“Know that I am with you and will keep you wherever you go, and will bring you back to this land; for I will not leave you until I have done what I have promised you.”
In the semicontinuous reading for this week, Genesis 28:10-19a, we find Jacob running for his life after having tricked his brother Esau out of his birthright, his father’s blessing. So far this tenacious twin’s ethical track record hasn’t been so great; in fact, he’s displayed some of humankind’s less savory attributes, such as self-serving cheat and liar.
He stops for the night at a location that would later come to have great significance as a place of sanctuary, a holy place, an important place in the history of God’s people. Taking a stone for his pillow, Jacob settles in for a night of strange dreams, revelations, and promises.
It seems that this is a holy place, a thin place between the realm of God and the world of humankind. In his dream, Jacob sees angels ascending and descending. Then the Divine One stands beside him and speaks a promise of hope, a future, and redemptive purpose. He will be blessed.
Jacob is not stupid; he realizes the importance of his rather rocky pillow talk. “Surely God is in this place–and I did not know it!” he exclaims. Awe, reverence, and a healthy dose of downright fear motivate his response of building an altar to mark this holy place.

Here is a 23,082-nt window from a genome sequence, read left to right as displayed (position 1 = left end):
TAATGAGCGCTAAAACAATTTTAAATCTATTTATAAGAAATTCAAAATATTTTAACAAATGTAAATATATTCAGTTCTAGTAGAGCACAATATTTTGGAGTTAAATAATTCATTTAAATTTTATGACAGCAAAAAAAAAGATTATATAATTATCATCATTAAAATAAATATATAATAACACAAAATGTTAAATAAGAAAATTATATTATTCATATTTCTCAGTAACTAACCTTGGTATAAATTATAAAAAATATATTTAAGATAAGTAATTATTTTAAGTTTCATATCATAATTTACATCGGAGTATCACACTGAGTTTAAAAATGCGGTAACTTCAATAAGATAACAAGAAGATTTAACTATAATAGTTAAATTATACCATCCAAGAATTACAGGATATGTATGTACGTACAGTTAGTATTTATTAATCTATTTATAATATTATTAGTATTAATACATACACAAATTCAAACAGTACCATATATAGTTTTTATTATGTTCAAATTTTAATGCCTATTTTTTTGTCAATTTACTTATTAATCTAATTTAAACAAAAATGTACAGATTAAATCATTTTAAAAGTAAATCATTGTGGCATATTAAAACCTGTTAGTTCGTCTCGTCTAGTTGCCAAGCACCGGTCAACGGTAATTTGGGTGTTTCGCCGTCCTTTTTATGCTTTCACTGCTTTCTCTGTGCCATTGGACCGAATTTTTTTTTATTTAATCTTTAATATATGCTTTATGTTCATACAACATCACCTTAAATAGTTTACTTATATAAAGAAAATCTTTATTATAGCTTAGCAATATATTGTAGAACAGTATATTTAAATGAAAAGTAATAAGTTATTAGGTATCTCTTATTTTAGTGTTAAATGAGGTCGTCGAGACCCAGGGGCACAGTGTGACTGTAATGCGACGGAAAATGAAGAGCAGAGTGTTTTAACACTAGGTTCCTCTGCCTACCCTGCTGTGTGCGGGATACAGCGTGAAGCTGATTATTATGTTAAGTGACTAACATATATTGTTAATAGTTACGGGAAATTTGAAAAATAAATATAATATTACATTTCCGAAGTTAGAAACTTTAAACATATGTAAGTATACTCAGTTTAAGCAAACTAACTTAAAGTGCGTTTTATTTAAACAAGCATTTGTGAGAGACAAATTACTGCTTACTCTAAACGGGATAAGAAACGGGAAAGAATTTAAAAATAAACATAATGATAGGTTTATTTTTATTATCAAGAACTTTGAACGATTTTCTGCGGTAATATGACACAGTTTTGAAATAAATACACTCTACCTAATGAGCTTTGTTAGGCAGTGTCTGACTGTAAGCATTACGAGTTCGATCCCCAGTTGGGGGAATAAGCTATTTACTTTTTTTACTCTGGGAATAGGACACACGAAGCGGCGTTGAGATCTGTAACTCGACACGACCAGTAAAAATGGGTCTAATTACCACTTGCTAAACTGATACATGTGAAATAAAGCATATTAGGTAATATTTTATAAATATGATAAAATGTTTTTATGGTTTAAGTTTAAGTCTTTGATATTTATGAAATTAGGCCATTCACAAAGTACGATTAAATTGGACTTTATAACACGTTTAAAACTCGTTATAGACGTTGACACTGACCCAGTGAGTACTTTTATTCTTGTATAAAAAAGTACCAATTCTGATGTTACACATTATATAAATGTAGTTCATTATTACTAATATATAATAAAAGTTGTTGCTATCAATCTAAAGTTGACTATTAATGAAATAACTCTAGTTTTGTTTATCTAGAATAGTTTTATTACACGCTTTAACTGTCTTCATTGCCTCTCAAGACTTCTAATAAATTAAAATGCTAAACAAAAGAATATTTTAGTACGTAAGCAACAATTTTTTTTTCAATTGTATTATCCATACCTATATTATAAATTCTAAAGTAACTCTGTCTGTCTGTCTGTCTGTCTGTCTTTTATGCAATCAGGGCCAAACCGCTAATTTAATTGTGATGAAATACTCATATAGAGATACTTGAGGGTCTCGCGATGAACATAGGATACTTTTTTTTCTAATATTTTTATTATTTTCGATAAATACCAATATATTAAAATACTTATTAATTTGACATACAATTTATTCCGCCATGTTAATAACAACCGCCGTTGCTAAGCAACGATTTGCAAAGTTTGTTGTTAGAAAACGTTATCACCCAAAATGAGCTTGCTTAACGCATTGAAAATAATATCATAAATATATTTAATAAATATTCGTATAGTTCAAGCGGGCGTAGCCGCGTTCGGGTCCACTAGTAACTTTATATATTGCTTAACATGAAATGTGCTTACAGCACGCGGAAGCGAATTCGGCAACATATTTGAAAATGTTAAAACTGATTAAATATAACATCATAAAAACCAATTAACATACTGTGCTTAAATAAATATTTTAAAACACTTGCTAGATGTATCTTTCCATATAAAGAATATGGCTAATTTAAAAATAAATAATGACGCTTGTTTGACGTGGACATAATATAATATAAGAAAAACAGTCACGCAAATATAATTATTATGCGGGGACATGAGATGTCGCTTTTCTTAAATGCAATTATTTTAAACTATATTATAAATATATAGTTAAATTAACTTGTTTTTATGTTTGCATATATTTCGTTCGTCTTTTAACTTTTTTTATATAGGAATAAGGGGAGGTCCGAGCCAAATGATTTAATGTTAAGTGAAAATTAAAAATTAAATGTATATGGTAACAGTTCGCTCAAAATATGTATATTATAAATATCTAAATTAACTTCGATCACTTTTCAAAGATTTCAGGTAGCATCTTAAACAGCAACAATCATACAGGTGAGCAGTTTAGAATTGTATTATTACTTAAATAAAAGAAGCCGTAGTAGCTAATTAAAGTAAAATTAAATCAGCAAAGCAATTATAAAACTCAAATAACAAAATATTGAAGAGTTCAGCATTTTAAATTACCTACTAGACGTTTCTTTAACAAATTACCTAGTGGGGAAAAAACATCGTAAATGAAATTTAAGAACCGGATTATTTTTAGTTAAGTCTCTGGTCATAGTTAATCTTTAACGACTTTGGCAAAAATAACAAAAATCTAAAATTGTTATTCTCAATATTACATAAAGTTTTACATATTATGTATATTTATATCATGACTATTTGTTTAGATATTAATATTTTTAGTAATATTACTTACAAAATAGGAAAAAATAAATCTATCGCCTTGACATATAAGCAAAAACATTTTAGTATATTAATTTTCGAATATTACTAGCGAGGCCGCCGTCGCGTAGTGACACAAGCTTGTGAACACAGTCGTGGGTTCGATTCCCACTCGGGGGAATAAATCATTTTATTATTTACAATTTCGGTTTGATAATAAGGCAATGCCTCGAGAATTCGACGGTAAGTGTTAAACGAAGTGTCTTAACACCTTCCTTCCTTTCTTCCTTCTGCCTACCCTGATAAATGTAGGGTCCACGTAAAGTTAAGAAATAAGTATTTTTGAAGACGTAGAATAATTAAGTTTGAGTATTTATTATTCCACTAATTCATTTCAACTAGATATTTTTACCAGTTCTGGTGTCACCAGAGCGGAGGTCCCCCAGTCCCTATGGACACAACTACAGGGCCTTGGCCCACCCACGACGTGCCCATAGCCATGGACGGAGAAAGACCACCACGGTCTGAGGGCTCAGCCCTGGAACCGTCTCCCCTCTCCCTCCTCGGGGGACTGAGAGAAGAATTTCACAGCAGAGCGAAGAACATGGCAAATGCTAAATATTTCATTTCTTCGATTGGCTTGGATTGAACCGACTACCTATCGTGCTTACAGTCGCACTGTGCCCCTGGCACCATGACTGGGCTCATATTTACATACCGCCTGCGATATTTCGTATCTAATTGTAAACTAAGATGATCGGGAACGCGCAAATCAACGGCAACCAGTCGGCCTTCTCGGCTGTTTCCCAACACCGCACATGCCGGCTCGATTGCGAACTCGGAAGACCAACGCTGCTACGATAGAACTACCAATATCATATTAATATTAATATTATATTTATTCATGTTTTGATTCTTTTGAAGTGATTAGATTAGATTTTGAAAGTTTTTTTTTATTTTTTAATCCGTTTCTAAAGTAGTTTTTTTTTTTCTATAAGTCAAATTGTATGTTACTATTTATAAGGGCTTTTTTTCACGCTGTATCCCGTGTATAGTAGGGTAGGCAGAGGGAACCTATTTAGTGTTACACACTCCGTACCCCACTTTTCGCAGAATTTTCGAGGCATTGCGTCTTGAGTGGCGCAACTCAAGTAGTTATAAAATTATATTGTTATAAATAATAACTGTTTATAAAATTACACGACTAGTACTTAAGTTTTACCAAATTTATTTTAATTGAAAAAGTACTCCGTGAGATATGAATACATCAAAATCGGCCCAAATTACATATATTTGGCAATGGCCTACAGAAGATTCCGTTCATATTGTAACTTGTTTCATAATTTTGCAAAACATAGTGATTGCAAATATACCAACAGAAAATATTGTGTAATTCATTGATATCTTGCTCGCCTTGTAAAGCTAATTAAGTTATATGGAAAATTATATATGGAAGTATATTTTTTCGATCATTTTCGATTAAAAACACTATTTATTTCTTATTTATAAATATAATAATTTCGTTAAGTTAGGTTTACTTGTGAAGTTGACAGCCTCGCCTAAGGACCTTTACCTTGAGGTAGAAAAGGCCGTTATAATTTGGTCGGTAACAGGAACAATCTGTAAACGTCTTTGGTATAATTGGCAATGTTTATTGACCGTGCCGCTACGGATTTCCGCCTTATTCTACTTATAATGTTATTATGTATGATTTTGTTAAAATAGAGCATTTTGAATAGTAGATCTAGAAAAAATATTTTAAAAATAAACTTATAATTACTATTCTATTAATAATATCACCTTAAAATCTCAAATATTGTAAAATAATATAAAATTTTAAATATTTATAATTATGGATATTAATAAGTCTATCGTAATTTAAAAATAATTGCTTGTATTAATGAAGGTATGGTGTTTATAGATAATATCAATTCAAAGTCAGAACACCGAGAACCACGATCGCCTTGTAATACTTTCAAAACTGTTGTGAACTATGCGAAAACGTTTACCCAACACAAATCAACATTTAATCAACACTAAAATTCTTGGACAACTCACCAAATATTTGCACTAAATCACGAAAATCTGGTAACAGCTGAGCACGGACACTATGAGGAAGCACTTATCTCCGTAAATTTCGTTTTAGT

That’s where the lectionary reading stops, but it’s not the end of the story, and we should read on:
Then Jacob made a vow, saying, “If God will be with me, and will keep me in this way that I go, and will give me bread to eat and clothing to wear, so that I come again to my father’s house in peace, then the Lord shall be my God, and this stone, which I have set up for a pillar, shall be God’s house; and of all that you give me I will surely give one tenth to you.”
When we humans recognize God’s divine activity in our lives, when we understand God’s radical grace and mercy in the face of our sinful nature, then a response follows. Jacob’s epiphany is followed by a crash course in stewardship–everything comes from God, and a healthy portion of the blessing ought to be returned in praise and thanksgiving. Recognizing that it is God who provides his very food and clothing and who walks with him, Jacob determines to return a tenth of this blessing to its divine source.
We can take a lesson from Jacob: slow down long enough to recognize God’s movement in our lives, experience awe and reverence in the holy places and spaces we pass through, and return to God a measure of what God so graciously gives to us.
Ultimately, we must each of us decide how we will respond to God’s gracious gifts. Hopefully we won’t spend too many nights “sleeping on stone pillows” in contemplation. That sort of slumber can only lead to a stiff neck. The other option is to get up and do something. Jacob did; so can we. Yes, surely God is in this place–wherever you are, right now.
Copyright (c) 2008, The Rev. Sharron Lucas, all rights reserved. Used by permission.